A Five Hawk Day   4 comments

I’ve been friends with Terry Lee Ballard for a very long time, since early college days at least, and I graduated from college more than 40 years ago.  He is the man whose wise advice turned me to a career in librarianship, and that has been a very good career for me.

Terry Lee Ballard--librarian, photograjpher, amigo.

Decades ago, Terry went east to seek his fortune, and he found it as an academic librarian in New York.  From time to time, he returns to Arizona–he still has family here–and when he does we usually get together for a few hours–have a meal, talk about old times, catch up with what’s happening in each other’s lives.  Good times!  When he called me to set up something for his current trip, I suggested we do a photographic expedition together–Arizona is full of interesting places to photograph.  I suggested Wickenburg as a place to go, and he did some research and made a counter-suggestion of a trip past Wickenburg to a hole-in-the-road called Nothing–Nothing, Arizona.

When he arrived at my place yesterday morning, we got into his rental car, and took off for the Arizona desert and wild small towns northwest of Phoenix.  The rest of this blog is a photographic record of that journey.  He also took photos and should be telling his side of the story in his own blog.

Now, to be fair, these two blogs are designed to be a bit of a friendly competition.  After you look at mine, please go look at his, and then leave a comment on whatever you like the best.  Terry’s blog can be found at: http://terryballard.blogspot.com/2011/06/hometown-blues.html.  You will notice that he is much better at integrating words and pictures into a connected flow than I am; however, whatever the reason, I think I got the better pictures on the trip.  I really enjoyed the expedition, and hope we’ll get a chance to do it again some time.

Beautiful downtown Wickenburg.

This was my first photo of the day.  How often do you see a horse on the roof of a building?  I guess that’s not too uncommon in the West–the Big Apple Restaurant in Phoenix also has livestock on the roof.  But you have to admit, it’s not a common sight.  The horse is a pinto–a common cow pony type.  No, it’s not a real horse–just a wooden effigy of one, but it looks good.

We got out of the car here and walked around town for a couple of blocks.  The following pictures were all taken on the streets of Wickenburg.

Flags and Flowers

Sun-blasted map. I like the ironwork above it.

Can you read the beer signs hanging down? They say "Stay Thirsty", and it's an ad for my favorite beer--a Mexican brew called Dos Equis (Two Xs), On the sidewalk ahead of me are my son James and Terry forging ahead in search of who knows what?

I almost took a picture of the Mexican pots in front of this bar.  They were very pretty.

I really liked this window. We almost had breakfast here. I kind of wish that we had, although the other place was ok.

Notice the key word “almost”.  It turned out the be the best description of the day.  Things almost worked out the way we wanted them to.

Terry, posing by the Wickenburg Jail Tree.

Before Wickenburg got big enough to build its own jailhouse, prisoners of the law might find themselves chained to a tree until they sobered up or met the Hanging Judge.

The Jail Tree itself. Such a tree would have to be over 150 years old, and I don't think this tree is that ancient. I suspect they made up this story, or maybe this is the son/ddaughter of the original Jail Tree.

It's a public clock for people who don't carry watches. Cool store beyond it--I must return to iit some time.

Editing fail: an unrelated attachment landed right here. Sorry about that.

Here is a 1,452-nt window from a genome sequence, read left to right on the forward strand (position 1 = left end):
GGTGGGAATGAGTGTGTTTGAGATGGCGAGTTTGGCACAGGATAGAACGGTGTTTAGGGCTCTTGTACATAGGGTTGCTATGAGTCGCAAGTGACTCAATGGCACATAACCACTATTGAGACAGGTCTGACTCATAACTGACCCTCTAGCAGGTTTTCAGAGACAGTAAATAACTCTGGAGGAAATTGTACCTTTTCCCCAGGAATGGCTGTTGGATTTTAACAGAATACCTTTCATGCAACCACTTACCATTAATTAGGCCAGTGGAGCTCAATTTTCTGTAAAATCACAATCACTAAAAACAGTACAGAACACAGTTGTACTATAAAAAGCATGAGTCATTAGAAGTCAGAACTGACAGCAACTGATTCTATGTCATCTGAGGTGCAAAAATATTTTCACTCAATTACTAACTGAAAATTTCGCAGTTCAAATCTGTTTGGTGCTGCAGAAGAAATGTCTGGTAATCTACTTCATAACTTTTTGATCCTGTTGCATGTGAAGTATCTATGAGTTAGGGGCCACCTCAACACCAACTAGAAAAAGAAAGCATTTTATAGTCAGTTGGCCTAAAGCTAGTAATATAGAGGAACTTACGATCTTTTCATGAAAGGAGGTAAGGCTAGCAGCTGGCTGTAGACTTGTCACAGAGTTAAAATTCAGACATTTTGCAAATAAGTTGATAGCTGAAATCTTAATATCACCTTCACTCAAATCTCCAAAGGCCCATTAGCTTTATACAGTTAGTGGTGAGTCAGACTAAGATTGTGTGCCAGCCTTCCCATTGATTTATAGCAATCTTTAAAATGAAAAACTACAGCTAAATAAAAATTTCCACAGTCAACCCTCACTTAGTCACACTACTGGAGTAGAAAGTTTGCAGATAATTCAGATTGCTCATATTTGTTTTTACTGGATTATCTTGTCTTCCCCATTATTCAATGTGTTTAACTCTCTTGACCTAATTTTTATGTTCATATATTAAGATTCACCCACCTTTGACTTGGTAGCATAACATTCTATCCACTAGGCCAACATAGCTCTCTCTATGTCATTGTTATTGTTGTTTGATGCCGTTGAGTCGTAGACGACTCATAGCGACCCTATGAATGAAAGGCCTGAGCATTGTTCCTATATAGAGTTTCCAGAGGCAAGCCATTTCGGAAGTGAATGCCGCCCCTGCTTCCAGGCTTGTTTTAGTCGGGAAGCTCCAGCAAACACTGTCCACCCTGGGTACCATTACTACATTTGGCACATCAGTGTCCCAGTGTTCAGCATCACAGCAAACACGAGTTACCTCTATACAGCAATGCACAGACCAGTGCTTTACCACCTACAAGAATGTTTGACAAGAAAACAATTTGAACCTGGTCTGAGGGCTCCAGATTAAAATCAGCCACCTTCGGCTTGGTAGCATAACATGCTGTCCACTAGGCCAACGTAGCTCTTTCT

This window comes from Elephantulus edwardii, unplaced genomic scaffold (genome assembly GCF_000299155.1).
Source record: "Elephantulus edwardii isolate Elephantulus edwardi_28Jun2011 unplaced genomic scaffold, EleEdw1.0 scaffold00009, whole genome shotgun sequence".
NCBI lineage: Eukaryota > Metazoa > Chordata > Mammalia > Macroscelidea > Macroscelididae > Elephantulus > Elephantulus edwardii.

Wickenburg was gold mining country. Here's an old prospector, fully provisioned, and heading back out to the desert.

You can almost hear the music. Ay ay ay ayyyyyy! Canta y no lloras!

High point of the morning--breakfast. My friend is a restaurant architect.

Horses are things of the past. This is how today's western outlaws get around. These are some sweet rides.

You've heard of the Iron Horse . . . ?


The turning-back point. We didn’t find Nothing, Arizona. Here’s Terry again in front of Arizona desert.

We found this ruin that symbolizes all the ghost towns of Arizona. Desolation, but judging from the graffitti, also the scene of some good times.

The last picture of the day--a truckstop trading post that symbolizes all the back country of Arizona highway life. Everything you need can be found inside, and a good time when it gets dark.

We never made it to Nothing, Arizona–took the wrong turn in Wickenburg.  But, we had a good time–a pleasant ride through the desert, a good meal, interesting scenery.  Why do I call it a Five Hawk Day?  I saw five hawks gliding over the  desert during the trip.  They have a distinctive look, and I always enjoy seeing desert wildlife in its own setting.   When was the last time that you had a five hawk day?


Posted June 5, 2011 by atroll in Blogging, Uncategorized

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4 responses to “A Five Hawk Day

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  1. I’ve been to Nothing. It’s not a real town, so doesn’t have an official town sign, making it easy to miss. I did pick up postcards though. And they had a friendly dog who was also on the postcards.

    Keith or Nothing
  2. Well, I found over 10 blog sites credited to Terry Lee Ballard, but none of them included a post about this trip, so you win by default, Ken.

    You know something, I don’t believe you took that second-to-last picture.

    Cheesy biscuits!

  3. Ken – I used to drive past Nothing, AZ at least once a year on the way to Las Vegas. Last March I drove by, and there wasn’t anything there anymore. I think it burned down last year, sadly. It was only a cheezy souvenier shop, but it was amusing. They sold empty paper bags with “This is a bag of Nothing from Nothing Arizona” printed on them!

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